NEW ON YOUTUBE: Toyota MR2 Built by F&F Legend

Someone Actually Put 80,000 Miles On This Ultra-Rare BMW-Powered Mercedes 300E

The ultimate German performance sedan deserves to be driven, don’t you think?

byJames Gilboy|
BMW News photo


Gone but not forgotten, Hartge was one of those tuners whose creations truly stood head and shoulders above the competition. Its bread-and-butter builds of BMW 3 Series with engines from the larger 5 and 6 Series were so well-engineered that Germany granted the (recently defunct) company the title of manufacturer, meaning each of its cars got unique, non-BMW VIN plates. Hartge didn't restrict itself exclusively to BMW, however, and on at least one occasion, it grafted a BMW engine to something other than a Bimmer—like a Mercedes-Benz 300E, creating what some regard as the shop's magnum opus: the Hartge F1.

Based on a Mercedes-Benz 300E W124, the Hartge F1 (unrelated to Formula 1) did away with the 180-horsepower factory engine. In its place went a 3.5-liter BMW M88 inline-six from the E28 M5, M635 CSi and M1 supercar. With an increased compression ratio and a slightly broadened bore, this motor produced a mighty 330 horsepower, making it more powerful than its 1988 contemporary, the Ferrari 328 GTS.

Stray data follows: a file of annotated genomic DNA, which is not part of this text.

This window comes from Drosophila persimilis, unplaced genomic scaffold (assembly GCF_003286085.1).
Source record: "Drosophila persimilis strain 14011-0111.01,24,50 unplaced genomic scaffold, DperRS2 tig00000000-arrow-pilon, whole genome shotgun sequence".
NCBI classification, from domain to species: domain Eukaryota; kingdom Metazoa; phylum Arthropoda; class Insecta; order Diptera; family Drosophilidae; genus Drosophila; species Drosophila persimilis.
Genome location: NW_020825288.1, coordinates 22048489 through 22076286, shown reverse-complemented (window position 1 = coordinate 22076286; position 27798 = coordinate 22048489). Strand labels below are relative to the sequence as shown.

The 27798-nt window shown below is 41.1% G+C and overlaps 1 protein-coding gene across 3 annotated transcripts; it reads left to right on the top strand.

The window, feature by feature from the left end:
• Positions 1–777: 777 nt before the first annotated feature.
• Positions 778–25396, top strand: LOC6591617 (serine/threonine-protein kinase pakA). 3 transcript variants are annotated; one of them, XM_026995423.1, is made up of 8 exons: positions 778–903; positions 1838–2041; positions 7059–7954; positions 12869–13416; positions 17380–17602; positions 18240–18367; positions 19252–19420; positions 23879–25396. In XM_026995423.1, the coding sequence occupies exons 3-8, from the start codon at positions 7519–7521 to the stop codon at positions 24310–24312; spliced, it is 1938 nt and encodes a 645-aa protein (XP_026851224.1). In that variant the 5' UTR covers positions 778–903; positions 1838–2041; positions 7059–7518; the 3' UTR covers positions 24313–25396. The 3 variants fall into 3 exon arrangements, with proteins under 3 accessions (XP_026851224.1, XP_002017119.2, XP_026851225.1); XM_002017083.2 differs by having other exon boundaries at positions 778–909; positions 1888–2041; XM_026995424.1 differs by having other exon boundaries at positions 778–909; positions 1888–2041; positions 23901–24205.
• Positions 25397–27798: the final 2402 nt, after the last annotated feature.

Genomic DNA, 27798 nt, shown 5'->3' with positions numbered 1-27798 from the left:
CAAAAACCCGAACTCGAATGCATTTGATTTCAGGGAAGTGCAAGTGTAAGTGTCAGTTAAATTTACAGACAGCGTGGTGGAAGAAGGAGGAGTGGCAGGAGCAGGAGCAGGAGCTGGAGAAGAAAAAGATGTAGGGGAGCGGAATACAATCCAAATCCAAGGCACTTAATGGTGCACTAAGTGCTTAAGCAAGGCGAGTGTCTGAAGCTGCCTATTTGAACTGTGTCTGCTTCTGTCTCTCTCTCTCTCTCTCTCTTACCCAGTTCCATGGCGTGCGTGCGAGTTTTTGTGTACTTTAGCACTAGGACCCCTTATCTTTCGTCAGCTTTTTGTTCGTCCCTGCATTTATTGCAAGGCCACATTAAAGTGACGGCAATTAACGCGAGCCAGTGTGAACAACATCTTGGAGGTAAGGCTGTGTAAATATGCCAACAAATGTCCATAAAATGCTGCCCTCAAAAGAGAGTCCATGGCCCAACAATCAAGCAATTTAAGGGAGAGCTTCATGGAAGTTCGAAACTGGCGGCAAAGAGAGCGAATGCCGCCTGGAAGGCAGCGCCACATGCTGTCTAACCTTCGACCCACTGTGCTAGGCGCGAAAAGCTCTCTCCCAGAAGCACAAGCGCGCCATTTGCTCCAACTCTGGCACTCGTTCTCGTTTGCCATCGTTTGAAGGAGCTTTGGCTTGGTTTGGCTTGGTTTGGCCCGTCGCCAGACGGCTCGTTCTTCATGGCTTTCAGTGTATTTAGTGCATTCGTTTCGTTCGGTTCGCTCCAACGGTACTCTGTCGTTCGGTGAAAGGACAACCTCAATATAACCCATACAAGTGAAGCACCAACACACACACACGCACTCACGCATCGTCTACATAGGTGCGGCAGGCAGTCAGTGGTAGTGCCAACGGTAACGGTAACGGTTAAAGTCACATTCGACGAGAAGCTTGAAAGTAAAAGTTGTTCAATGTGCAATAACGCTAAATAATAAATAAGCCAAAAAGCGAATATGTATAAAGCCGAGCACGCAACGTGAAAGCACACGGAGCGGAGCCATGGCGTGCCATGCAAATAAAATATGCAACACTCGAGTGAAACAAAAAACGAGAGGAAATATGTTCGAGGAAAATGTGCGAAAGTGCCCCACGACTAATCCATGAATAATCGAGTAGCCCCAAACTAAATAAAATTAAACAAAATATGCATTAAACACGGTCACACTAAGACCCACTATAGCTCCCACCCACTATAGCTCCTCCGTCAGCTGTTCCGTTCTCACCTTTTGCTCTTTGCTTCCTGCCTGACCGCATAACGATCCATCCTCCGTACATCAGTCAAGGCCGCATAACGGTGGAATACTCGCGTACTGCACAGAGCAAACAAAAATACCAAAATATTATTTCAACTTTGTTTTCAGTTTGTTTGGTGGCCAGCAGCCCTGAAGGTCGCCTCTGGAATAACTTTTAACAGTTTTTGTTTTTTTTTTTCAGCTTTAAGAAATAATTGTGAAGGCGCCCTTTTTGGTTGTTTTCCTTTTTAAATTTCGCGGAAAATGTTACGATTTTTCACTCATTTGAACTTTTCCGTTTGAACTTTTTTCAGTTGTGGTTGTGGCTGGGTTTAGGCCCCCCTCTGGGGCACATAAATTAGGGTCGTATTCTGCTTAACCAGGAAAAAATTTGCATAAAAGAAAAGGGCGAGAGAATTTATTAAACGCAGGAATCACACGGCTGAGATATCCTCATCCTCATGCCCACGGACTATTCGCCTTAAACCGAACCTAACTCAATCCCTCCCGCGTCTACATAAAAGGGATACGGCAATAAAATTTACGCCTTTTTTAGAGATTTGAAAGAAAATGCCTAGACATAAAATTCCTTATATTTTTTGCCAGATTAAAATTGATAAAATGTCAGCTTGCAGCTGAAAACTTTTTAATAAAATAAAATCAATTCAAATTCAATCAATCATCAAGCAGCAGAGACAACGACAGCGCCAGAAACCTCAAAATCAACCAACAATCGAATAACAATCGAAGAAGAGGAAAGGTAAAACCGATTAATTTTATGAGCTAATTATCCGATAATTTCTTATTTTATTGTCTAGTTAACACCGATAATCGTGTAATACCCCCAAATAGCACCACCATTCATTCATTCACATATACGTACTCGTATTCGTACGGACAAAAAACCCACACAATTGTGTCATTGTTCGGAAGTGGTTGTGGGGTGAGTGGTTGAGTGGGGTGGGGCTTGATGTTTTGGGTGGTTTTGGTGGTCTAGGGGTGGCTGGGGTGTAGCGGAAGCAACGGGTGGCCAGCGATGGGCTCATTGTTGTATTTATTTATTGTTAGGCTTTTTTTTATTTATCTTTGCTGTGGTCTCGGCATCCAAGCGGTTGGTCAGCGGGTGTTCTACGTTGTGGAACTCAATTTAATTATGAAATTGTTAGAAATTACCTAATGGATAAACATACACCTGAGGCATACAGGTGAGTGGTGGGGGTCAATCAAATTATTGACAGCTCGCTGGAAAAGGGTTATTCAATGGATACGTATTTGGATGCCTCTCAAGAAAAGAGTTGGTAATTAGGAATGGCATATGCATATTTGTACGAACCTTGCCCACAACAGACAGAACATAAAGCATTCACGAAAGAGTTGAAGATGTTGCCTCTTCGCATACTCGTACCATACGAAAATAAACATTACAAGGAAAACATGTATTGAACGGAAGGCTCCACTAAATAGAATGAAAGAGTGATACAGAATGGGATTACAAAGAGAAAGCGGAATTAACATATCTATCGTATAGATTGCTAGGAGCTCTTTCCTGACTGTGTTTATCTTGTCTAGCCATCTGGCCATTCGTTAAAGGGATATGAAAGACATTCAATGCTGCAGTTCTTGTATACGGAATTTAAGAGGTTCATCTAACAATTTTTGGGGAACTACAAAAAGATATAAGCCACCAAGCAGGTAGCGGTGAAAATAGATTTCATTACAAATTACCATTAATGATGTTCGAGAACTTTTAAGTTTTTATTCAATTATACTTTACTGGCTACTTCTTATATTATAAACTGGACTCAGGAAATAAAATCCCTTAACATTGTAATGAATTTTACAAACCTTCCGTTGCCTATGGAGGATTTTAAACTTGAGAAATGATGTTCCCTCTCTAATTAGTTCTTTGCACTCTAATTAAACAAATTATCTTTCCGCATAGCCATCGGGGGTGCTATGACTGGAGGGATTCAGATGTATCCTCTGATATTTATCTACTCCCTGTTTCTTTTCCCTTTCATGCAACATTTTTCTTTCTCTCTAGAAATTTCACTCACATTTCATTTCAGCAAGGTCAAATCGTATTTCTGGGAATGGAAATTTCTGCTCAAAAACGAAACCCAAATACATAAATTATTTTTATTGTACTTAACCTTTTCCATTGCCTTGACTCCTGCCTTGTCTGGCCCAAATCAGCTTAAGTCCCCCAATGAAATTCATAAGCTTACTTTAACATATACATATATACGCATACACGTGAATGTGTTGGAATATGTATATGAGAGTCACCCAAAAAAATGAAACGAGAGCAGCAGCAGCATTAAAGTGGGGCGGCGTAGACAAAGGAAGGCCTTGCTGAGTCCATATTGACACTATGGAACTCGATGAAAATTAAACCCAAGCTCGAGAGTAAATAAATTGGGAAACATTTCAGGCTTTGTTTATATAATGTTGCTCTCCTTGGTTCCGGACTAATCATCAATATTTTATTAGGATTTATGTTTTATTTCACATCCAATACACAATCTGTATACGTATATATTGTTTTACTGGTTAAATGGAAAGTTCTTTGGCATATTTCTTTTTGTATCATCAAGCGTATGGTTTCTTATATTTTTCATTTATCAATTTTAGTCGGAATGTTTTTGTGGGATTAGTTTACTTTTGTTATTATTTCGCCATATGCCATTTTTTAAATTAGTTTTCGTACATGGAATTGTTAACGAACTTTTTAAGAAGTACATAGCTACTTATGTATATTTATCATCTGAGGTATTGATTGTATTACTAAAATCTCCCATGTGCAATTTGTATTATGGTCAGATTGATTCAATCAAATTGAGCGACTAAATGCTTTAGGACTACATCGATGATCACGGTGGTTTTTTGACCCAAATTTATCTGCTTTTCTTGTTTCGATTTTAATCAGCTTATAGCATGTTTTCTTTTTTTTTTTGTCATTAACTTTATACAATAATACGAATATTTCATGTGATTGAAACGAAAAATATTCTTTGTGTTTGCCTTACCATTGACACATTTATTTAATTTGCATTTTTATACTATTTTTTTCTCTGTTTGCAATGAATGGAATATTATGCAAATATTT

A Getrag manual sourced from a BMW 6 Series sent this power to the rear wheels, where it was kept under control with the aid of aftermarket Bilstein suspension. Being a completely one-off build assembled from top-shelf components, the Hartge F1 is said to have originally sold in 1988 for 200,000 Deutschmarks, or the equivalent of $202,000 today. Whether it's still worth that kind of cash will be up to this car's potential buyers, who have already bid it to 51,000 Euros (about $57,900) on RM Sotheby's with just over two days to go.

Know before trying to beat the current high bid that the one and only Hartge F1 is currently stuck in Reutlingen, Germany with expired registration. Even if its papers were still valid, RM Sotheby's touts it as "a fantastic restoration opportunity," which may suggest it isn't in the best shape mechanically. After all, it does have 80,000 miles on the odometer. Bless whoever was cool enough to put that kind of mileage on an ultra-valuable tuner special.

Hartge F1, ©2020 Courtesy of RM Sotheby's

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